Case #204 - In the best interests of the child

Fay had reached the end of her marriage. She had tried really hard to make it work. They had been so much in love at the start. Together now for 5 years, they had a 3-year-old son. She was a competent professional; he had been the househusband. This worked very well for both of them. But the interpersonal dynamics had not worked. Her increasing confidence in the world was matched by his collapse. He did not contribute financially; and although he was caring for their child, she wanted him to be moving ahead towards a career, so she did not ultimately have to carry all the financial weight. He promised but did nothing. She felt like she was the man in the relationship. He felt disempowered. Part of the issue here was not an interpersonal one. Thus, in the therapy, I pointed out that there was a social context - ideas about how men and women should be, that were influencing both of them in ways that were disruptive in their relationship. Rather than being able to be with each other as they were, they compared each other to an ideal of what a man or woman is ‘supposed’ to be - women, soft and caring/ men confident and successful. Fay&rsquo's response to challenges was to become more competent, to apply her intelligence, and figure out solutions. Her husband’s response was to become timid, to make promises, and to pull back into himself. This cycle had eventually undermined their marriage. Now, at this time of separation, they had come to an agreement about parenting. Fay, who had not done much of the daily care of her child, took custody (a traditional response in the culture in which she lived). She applied her intelligence and competence and soon started feeling more confident about being able to care for their child as the main person, despite the fact she worked at a demanding job. Her soon-to-be-ex-husband was relegated to seeing the child for no longer than a day a week, but he could come and bring him to school, or take the child when Fay had a business trip. Gestalt is oriented towards finding the right balance of challenge and support. “ As much support as necessary and as little as possible” was Laura Perls’ dictum. This is the growth edge, and what we strive for in the Gestalt experiment. In this case, I spent a whole session challenging Fay. Firstly, she was operating from an assumption that she could set the frame on the discussions with her husband. She set up the parameters for the childcare and then gave him choices within that. He acquiesced. She argued with me that she was acting in the best interests of their child -giving him a stable environment, the least disruption during the separation. I pointed out to her that this was a conflict of interests. She was setting things up as she wanted them, and the lines between what the child needed and what she wanted were blurred. She also took over entirely the child care, virtually pushing her husband to a peripheral role in the picture, where he had been the main carer. She had many rationales for doing so, but what was masked was her own need to be in control. I also pointed out to her that as I listened to her talk about all this, I heard her brusque, business-like voice. I heard strength and resolve. Whilst those were good qualities, and understandable in terms of her marshalling herself to the care of her child, they were also the very things which had contributed to the breakdown of the marriage - her taking over, and not really giving space to her husband, on his own terms. Thus, although they were separating, she was continuing that pattern. I pointed out that she had another two decades of co-parenting with him. And if she simply continued the same pattern they had in their marriage, it would be equally dysfunctional. In that sense, nothing would have changed except they were not living together, and she had taken over the charge of child-rearing. This was all very challenging to her, and somewhat of a shock. She was coping as best she could in an uncertain situation, and this is how she knew best to do so. I acknowledged that, and also pointed her to the bigger picture -the next 20 years of co-parenting, and how that might go. This placed the larger content of the field into our discussion, not just focusing on here-and-now awareness. The future of the field is as important as the past of the field. And in both cases, we bring that into the present interaction. I highlighted that there were many other choices available to her, other than either relinquishing control over child-rearing to her husband or taking it over entirely herself. And that each choice she made, had consequences. In Gestalt we respect choices, bring them into awareness, and direct people towards taking responsibility for the consequences - all of them. Fay realized that she was using the child as a way to hurt the husband - a common reaction. This insight was particularly important, as it clarifies the dynamic underlying all the rational reasons. The session was very confronting for her. But she was up for it. And I, in good faith, could not just give her empathy in a place where I thought her actions were unconscious and potentially destructive in the long run. Such confrontation needs to be done very sensitively, maintaining a connection with the person. And it requires strength and clarity on the part of the therapist. And then the next session needed to be about support - going into depth about Fay&rsquo's creative adjustment - her way of being in the world, in terms of needing to always be in control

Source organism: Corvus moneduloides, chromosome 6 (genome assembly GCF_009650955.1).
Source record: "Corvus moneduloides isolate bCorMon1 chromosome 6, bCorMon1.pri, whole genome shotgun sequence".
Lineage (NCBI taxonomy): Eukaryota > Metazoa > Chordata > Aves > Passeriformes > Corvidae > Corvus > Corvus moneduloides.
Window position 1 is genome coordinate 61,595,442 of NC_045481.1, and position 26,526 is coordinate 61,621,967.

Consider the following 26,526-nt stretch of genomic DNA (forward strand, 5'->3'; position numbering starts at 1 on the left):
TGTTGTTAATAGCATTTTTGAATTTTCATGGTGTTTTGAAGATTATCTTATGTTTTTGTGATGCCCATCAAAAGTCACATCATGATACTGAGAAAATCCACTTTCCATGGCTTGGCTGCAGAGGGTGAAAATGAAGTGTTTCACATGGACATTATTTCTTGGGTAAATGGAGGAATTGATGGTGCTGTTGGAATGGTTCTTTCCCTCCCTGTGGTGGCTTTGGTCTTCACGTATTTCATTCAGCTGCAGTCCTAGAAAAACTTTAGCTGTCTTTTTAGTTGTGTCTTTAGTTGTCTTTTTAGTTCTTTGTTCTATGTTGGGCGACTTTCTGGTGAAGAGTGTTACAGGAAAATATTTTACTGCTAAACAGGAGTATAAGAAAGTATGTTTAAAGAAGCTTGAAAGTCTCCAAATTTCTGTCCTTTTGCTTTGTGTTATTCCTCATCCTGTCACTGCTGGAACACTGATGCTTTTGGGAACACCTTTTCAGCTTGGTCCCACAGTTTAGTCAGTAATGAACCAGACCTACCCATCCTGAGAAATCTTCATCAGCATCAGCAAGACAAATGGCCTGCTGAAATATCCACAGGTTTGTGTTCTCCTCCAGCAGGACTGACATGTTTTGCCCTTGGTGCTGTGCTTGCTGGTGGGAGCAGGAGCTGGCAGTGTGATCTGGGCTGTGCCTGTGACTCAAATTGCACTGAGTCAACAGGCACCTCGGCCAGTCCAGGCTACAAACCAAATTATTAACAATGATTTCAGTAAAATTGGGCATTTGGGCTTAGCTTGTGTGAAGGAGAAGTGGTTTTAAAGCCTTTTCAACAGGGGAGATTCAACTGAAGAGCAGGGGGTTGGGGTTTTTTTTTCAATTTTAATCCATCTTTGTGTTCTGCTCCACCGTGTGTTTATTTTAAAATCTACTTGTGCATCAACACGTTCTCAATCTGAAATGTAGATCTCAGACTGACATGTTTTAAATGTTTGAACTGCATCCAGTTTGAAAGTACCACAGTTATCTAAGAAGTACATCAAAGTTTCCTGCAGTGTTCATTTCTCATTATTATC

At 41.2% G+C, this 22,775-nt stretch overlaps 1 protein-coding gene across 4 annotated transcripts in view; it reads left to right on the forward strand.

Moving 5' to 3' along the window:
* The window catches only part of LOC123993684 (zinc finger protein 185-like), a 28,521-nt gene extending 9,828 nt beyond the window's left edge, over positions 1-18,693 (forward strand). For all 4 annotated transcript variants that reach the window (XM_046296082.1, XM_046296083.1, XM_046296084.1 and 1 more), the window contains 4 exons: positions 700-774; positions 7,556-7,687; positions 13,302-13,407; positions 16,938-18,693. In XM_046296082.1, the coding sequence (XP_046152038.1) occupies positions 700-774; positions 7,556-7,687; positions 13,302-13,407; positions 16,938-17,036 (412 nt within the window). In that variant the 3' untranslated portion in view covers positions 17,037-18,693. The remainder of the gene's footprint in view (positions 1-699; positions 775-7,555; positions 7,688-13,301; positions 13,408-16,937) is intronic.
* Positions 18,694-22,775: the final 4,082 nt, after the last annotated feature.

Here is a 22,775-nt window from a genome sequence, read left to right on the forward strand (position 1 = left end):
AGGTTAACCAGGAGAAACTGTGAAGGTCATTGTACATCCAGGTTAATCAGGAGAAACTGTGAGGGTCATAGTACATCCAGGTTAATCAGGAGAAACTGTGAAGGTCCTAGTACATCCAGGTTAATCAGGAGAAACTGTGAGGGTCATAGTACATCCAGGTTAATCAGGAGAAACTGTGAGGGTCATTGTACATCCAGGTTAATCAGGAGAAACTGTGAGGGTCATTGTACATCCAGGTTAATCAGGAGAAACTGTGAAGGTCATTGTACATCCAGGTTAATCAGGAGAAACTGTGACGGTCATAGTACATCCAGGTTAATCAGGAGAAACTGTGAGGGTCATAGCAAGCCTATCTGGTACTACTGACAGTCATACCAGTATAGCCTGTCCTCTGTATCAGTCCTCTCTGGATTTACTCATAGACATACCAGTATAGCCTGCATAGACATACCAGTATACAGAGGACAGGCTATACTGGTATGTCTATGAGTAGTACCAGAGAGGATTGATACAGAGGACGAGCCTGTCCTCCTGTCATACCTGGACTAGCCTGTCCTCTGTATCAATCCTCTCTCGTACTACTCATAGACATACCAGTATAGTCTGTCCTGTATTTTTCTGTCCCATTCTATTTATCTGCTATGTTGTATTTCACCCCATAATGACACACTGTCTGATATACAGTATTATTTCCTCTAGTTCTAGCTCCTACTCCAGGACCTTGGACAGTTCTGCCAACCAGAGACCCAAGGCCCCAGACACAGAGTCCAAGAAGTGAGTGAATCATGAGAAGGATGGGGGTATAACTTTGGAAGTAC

Posted by Steve Vinay Gunther